posted by The Underpants Monster at 12:49 AM on April 16 [4 favorites]


The discussion about the oaks in Versailles grown for this very purpose reminds me about this story about the oaks planted 500 years prior for the roof timbers of the dining hall of the New College, Oxford.
posted by Harald74 at 12:58 AM on April 16 [14 favorites]


Dear Notre-Dame,

I'm sorry to hear about your fire. It was a great loss and you are a beautiful building. That must've been really devastating. I'm glad to hear some of you is still together.

You may not remember me, but I'm Ms. Moonlight. My husband and I visited you back in 2010. I really liked the visit and I bought a little souvenir. I'll display it tonight and think of you.

When everything is all back sound, just let me know and I'll visit again - Brexit or no Brexit, rain or shine, I'll be there to take pictures of you and glance at you lovingly from the Seine.

Yours,

Ms. Moonlight.
posted by Ms. Moonlight at 1:13 AM on April 16 [9 favorites]


[Quick note that I deleted part of a comment above per the commenter's nice request (about Reddit photos) because it was a lie/hoax. Letting you know so no one thinks they are crazy if they look for that link here and don't see it now, and also as a convenient reminder of a point in the The Breaking News Consumer's Handbook: "Big news brings out the fakers. And Photoshoppers." Just something to keep in mind!]
posted by taz (staff) at 1:16 AM on April 16 [16 favorites]


That story is told about half the colleges in Oxford /and/ Cambridge. It’s also probably a myth - the New College archivist says that the land the trees for the restoration came from was acquired after the building of the hall, with the trees already in place.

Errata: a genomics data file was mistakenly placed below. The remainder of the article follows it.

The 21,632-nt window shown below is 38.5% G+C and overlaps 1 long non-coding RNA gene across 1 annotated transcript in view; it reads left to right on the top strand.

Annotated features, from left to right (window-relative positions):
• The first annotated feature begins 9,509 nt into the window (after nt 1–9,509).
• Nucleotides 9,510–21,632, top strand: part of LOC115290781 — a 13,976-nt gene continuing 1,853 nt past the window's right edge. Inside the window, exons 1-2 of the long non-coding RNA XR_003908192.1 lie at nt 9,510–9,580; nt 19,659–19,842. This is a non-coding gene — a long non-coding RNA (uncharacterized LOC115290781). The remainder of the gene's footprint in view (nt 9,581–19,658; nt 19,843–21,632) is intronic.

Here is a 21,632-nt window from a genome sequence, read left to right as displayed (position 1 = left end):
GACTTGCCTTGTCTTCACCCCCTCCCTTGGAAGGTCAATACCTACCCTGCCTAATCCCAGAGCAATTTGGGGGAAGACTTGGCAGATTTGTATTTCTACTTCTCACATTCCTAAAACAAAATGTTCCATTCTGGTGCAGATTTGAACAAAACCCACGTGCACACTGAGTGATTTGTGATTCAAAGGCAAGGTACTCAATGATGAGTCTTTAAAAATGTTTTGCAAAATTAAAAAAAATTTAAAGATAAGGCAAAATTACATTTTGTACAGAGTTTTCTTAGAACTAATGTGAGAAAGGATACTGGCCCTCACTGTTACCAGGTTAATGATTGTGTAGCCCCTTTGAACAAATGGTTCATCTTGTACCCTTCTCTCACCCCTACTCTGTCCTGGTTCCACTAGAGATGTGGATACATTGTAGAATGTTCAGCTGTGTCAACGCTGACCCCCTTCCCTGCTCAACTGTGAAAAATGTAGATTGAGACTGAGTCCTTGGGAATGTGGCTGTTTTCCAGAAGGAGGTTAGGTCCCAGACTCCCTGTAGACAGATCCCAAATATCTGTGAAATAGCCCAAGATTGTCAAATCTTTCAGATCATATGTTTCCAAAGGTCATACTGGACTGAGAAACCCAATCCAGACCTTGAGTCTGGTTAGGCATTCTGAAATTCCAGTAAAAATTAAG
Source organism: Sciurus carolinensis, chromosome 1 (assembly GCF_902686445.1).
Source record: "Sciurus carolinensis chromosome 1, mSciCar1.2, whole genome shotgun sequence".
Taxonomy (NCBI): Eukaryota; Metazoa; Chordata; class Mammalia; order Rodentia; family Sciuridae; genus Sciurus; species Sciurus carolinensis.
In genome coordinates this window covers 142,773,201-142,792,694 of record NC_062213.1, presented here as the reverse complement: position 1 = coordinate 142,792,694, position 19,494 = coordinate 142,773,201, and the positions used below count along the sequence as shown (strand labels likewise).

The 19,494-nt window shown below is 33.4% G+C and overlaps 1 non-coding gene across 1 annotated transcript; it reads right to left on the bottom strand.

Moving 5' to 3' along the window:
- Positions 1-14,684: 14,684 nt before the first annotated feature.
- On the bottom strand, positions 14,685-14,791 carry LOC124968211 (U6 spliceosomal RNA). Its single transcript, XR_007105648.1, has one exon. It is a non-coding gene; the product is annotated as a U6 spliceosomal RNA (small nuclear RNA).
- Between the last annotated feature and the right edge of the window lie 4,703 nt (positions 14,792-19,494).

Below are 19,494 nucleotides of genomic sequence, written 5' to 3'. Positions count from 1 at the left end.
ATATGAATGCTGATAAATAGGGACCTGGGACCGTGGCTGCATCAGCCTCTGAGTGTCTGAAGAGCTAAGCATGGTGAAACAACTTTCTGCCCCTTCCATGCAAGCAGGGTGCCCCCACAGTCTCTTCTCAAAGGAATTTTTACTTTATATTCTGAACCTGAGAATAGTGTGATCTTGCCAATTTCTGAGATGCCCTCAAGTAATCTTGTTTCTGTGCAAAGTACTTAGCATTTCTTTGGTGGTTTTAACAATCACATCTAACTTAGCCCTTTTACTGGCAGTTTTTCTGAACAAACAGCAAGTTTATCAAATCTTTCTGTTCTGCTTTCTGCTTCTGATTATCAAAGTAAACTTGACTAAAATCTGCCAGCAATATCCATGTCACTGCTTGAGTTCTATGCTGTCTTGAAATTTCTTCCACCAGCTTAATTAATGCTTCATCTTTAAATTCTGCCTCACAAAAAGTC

posted by pharm at 1:19 AM on April 16 [10 favorites]


I've been thinking about why this hit me so hard.

I'm not a believer, and my mother is; we just took a trip to some Hanseatic cities in North-Germany, and visited a couple of brick gothic churches. We look at churches from a mostly different perspective, and not all of our reasons overlap, but we both enjoyed seeing them.

I like to look at churches, and other holy buildings, because I admire craftsmanship; I'm a signwriter, I recognise a good hand when I see one. It can be striking to realise that that hand died hundreds of years ago. It's like a collegue reaches out across the centuries, and says hello. Hello, don't you hate it when your best sable brush has a hair sticking out and it ruins your lines?

Mostly, I like to look at holy buildings because they show us what people are capable of when they are motivated by love. It's a type of love that I don't share, but it's love all the same. And in this world and these times, when we are all too often shown what people are capable of when they are motivated by hatred and contempt, that is not such a bad thing to be reminded of.

It's not about the stones and the beams and the glass rainbows that make up the windows. It's all of the hours, weeks, years spent in making it, it's all of the memories in those who visited, and all of the dreams in those who didn't, but wanted to. After all, it's about people.

As Will said, what a piece of work is (hu)man.
posted by Too-Ticky at 2:05 AM on April 16 [34 favorites]


I never had the chance to see the cathedral myself, but this still hits hard. It is sad when beauty is lost.
posted by Dip Flash at 2:36 AM on April 16


Wired elaborates on the info provided by chavenet's link above: For the last half-decade or so, an architectural historian named Andrew Tallon worked with laser scanners to capture the entirety of the cathedral’s interior and exterior in meticulous 3D point clouds. His billion points of light revealed a living structure; the magnificent flying buttresses had indeed held the walls true, but the Gallery of Kings, statues on the western facade, were a foot out of plumb, Tallon told National Geographic in 2015.